Staff Publications

Staff Publications

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    'Staff publications' is the digital repository of Wageningen University & Research

    'Staff publications' contains references to publications authored by Wageningen University staff from 1976 onward.

    Publications authored by the staff of the Research Institutes are available from 1995 onwards.

    Full text documents are added when available. The database is updated daily and currently holds about 240,000 items, of which 72,000 in open access.

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Record number 506482
Title Prenatal, but not early postnatal, exposure to a Western diet improves spatial memory of pigs later in life and is paired with changes in maternal prepartum blood lipid levels
Author(s) Clouard, Caroline; Kemp, Bas; Val-Laillet, David; Gerrits, Walter J.J.; Bartels, Andrea C.; Bolhuis, J.E.
Source FASEB Journal 30 (2016)7. - ISSN 0892-6638 - p. 2466 - 2475.
DOI http://dx.doi.org/10.1096/fj.201500208R
Department(s) Adaptation Physiology
WIAS
Animal Nutrition
Publication type Refereed Article in a scientific journal
Publication year 2016
Keyword(s) Cholestero - Cognition - Fat - Prenatal programming programming - Refined sugar
Abstract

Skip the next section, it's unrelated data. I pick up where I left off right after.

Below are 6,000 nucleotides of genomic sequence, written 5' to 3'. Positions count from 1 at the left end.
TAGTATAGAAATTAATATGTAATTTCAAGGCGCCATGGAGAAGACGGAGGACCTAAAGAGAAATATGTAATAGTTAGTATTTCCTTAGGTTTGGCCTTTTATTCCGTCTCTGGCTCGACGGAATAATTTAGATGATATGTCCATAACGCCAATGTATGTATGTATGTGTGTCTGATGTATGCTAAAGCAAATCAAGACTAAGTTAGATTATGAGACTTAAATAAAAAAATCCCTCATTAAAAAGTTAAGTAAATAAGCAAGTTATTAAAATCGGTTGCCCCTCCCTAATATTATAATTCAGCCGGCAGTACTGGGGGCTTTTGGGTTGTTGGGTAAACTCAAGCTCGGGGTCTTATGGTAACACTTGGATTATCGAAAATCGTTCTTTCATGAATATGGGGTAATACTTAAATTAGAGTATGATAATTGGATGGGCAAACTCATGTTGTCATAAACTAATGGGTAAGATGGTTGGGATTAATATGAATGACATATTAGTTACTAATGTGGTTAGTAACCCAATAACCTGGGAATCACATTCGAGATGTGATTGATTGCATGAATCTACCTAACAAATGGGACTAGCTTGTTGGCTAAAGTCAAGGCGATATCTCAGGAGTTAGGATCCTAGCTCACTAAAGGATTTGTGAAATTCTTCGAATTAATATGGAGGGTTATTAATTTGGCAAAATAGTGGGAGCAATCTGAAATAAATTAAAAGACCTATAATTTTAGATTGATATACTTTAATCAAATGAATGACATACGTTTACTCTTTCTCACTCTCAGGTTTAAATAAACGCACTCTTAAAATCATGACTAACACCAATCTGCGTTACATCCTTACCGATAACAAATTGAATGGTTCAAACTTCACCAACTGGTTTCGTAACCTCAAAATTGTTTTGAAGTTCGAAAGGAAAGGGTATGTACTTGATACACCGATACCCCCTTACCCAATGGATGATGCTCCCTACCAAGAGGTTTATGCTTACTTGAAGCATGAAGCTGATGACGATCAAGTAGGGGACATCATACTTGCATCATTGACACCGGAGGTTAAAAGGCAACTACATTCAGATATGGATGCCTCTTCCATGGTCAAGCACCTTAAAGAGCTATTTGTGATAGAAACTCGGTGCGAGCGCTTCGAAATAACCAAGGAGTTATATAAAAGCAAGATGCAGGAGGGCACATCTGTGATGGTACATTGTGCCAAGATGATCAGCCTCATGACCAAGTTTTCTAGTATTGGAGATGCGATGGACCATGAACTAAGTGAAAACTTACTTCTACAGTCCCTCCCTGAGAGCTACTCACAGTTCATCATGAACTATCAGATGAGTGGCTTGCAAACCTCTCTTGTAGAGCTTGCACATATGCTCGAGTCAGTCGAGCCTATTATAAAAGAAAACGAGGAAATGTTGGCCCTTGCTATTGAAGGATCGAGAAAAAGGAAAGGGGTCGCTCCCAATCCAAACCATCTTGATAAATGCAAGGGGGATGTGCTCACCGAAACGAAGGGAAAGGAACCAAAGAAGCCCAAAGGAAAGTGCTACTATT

Maternal obesity and perinatal high-fat diets are known to affect cognitive development. We examined the effects of late prenatal and/or early postnatal exposure to a Western-type diet, high in both fat and refined sugar, on the cognition of pigs (Sus scrofa) in the absence of obesity. Thirty-six sows and their offspring were assigned to 1 of 4 treatments in a 2 3 2 factorial arrangement, with 8 wk prenatal and 8 wk postnatal exposure to a Western diet (enriched in fat, sucrose, and cholesterol) or control diets as factors. Compared to controls, piglets exposed to the prenatal Western diet showed enhanced working and reference memory during the acquisition and reversal phases of a spatial hole-board task. Mothers fed the prenatal Western diet had higher prepartum blood cholesterol and free fatty acid levels. Postnatal exposure to the Western diet did not affect piglet cognitive performance, but it did increase postpartum maternal and postweaning piglet cholesterol levels. The Western diet had no effect on maternal or offspring insulin sensitivity or leptin levels. In conclusion, a prenatal Western diet improved memory function in pigs, which was paired with changes in prepartum maternal blood cholesterol levels. These findings highlight the key role of late fetal nutrition for long-term programming of cognition.-Clouard, C., Kemp, B., Val-Laillet, D., Gerrits, W. J. J., Bartels, A. C., Bolhuis, J. E. Prenatal, but not early postnatal, exposure to a Western diet improves spatial memory of pigs later in life and is paired with changes in maternal prepartum blood lipid levels.

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